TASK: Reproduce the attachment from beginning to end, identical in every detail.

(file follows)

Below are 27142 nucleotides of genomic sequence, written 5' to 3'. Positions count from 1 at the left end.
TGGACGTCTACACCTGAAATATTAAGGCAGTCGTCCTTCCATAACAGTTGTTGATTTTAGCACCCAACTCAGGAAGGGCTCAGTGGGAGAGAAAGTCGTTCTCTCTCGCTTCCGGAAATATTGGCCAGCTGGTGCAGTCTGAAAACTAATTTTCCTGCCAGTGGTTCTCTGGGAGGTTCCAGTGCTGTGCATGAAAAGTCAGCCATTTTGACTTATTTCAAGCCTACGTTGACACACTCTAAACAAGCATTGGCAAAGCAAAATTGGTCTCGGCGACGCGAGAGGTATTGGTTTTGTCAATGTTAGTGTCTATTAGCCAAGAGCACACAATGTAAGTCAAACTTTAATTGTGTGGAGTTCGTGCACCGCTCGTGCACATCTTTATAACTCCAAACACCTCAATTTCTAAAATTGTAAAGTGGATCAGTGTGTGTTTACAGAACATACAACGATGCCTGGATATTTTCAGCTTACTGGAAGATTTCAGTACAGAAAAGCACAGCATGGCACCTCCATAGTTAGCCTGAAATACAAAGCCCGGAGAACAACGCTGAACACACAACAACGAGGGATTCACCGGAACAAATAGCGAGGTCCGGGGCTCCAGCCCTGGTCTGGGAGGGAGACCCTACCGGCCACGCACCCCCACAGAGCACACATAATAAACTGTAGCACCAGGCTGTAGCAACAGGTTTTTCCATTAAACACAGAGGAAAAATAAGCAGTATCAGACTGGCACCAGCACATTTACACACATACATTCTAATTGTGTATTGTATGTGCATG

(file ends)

Below are 27142 nucleotides of genomic sequence, written 5' to 3'. Positions count from 1 at the left end.
TGGACGTCTACACCTGAAATATTAAGGCAGTCGTCCTTCCATAACAGTTGTTGATTTTAGCACCCAACTCAGGAAGGGCTCAGTGGGAGAGAAAGTCGTTCTCTCTCGCTTCCGGAAATATTGGCCAGCTGGTGCAGTCTGAAAACTAATTTTCCTGCCAGTGGTTCTCTGGGAGGTTCCAGTGCTGTGCATGAAAAGTCAGCCATTTTGACTTATTTCAAGCCTACGTTGACACACTCTAAACAAGCATTGGCAAAGCAAAATTGGTCTCGGCGACGCGAGAGGTATTGGTTTTGTCAATGTTAGTGTCTATTAGCCAAGAGCACACAATGTAAGTCAAACTTTAATTGTGTGGAGTTCGTGCACCGCTCGTGCACATCTTTATAACTCCAAACACCTCAATTTCTAAAATTGTAAAGTGGATCAGTGTGTGTTTACAGAACATACAACGATGCCTGGATATTTTCAGCTTACTGGAAGATTTCAGTACAGAAAAGCACAGCATGGCACCTCCATAGTTAGCCTGAAATACAAAGCCCGGAGAACAACGCTGAACACACAACAACGAGGGATTCACCGGAACAAATAGCGAGGTCCGGGGCTCCAGCCCTGGTCTGGGAGGGAGACCCTACCGGCCACGCACCCCCACAGAGCACACATAATAAACTGTAGCACCAGGCTGTAGCAACAGGTTTTTCCATTAAACACAGAGGAAAAATAAGCAGTATCAGACTGGCACCAGCACATTTACACACATACATTCTAATTGTGTATTGTATGTGCATG